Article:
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Refinancing and Restructuring Federal Fire Management

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Changes in fire-dependent ecosystems, fuel accumulations, and an ever-increasing population in the wildland-urban interface have increased fire management complexity and expenditures. To manage wildland fire more efficiently, this article suggests developing a national fire organization, reallocating budgets, and using private markets to finance emergency firefighting expenditures. By tapping the private capital market, federal agencies could reallocate current spending and firefighting activities, while hedging against the risk of loss in severe fire years.
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Keywords: economics; environmental management; federal government; forest; forest management; forest resources; forestry; forestry research; forestry science; natural resource management; natural resources; policy; wildland fire

Document Type: Miscellaneous

Affiliations: Associate Professor School of Forestry, University of Montana, Missoula, MT, 59812-0576, [email protected]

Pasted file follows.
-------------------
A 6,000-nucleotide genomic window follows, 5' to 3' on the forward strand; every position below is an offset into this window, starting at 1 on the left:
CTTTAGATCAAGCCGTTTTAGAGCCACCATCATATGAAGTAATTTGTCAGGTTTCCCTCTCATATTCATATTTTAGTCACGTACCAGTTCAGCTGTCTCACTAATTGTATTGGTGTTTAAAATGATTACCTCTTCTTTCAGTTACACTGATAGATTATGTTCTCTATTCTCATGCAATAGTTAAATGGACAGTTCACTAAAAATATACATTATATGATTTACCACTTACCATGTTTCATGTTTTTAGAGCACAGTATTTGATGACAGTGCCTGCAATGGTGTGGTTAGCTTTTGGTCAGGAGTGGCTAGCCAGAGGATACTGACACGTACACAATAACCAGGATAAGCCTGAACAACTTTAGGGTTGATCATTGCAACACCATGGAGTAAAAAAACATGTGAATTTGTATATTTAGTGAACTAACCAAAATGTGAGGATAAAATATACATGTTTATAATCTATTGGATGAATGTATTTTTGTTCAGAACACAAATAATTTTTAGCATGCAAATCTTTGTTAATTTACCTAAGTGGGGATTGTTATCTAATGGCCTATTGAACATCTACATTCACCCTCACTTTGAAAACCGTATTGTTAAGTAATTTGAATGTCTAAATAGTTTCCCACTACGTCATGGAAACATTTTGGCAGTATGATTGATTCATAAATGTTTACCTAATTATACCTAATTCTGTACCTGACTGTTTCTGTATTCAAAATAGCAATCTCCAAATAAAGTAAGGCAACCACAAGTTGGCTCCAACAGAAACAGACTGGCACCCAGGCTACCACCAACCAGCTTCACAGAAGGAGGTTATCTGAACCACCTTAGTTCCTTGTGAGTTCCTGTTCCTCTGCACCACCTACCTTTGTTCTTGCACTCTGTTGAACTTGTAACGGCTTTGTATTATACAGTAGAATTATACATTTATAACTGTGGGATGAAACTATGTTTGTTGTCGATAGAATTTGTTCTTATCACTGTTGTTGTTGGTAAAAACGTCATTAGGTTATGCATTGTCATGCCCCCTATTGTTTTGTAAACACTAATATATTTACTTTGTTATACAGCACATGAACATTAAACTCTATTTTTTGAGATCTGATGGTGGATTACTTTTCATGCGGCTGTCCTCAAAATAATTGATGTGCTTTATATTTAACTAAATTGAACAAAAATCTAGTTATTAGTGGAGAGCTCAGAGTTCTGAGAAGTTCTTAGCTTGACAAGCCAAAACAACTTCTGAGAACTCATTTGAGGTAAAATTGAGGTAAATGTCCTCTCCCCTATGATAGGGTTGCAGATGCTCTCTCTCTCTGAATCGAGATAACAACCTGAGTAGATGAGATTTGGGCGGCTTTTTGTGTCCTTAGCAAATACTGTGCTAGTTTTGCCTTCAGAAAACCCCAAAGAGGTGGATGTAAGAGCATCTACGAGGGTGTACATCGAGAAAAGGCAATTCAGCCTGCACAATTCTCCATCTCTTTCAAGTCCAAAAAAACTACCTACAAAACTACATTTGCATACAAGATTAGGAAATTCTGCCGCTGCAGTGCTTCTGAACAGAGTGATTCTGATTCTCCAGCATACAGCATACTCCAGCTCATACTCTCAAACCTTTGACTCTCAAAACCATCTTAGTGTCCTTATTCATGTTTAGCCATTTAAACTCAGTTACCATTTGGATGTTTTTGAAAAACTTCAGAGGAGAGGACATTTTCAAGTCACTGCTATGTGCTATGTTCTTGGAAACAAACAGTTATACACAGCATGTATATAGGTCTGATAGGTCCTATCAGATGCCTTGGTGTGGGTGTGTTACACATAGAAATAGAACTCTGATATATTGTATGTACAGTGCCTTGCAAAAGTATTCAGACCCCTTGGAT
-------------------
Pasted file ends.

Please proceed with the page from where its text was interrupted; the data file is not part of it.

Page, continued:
Publication date: 2001-11-01

More about this publication?
  • The Journal of Forestry is the most widely circulated scholarly forestry journal in the world. In print since 1902, the Journal has received several national awards for excellence. The mission of the Journal of Forestry is to advance the profession of forestry by keeping forest management professionals informed about significant developments and ideas in the many facets of forestry: economics, education and communication, entomology and pathology, fire, forest ecology, geospatial technologies, history, international forestry, measurements, policy, recreation, silviculture, social sciences, soils and hydrology, urban and community forestry, utilization and engineering, and wildlife management. The Journal is published bimonthly: January, March, May, July, September, and November.

    2016 Impact Factor: 1.675 (Rank 20/64 in forestry)

    Average time from submission to first decision: 39.6 days*
    June 1, 2016 to Feb. 28, 2017

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    Forest Science
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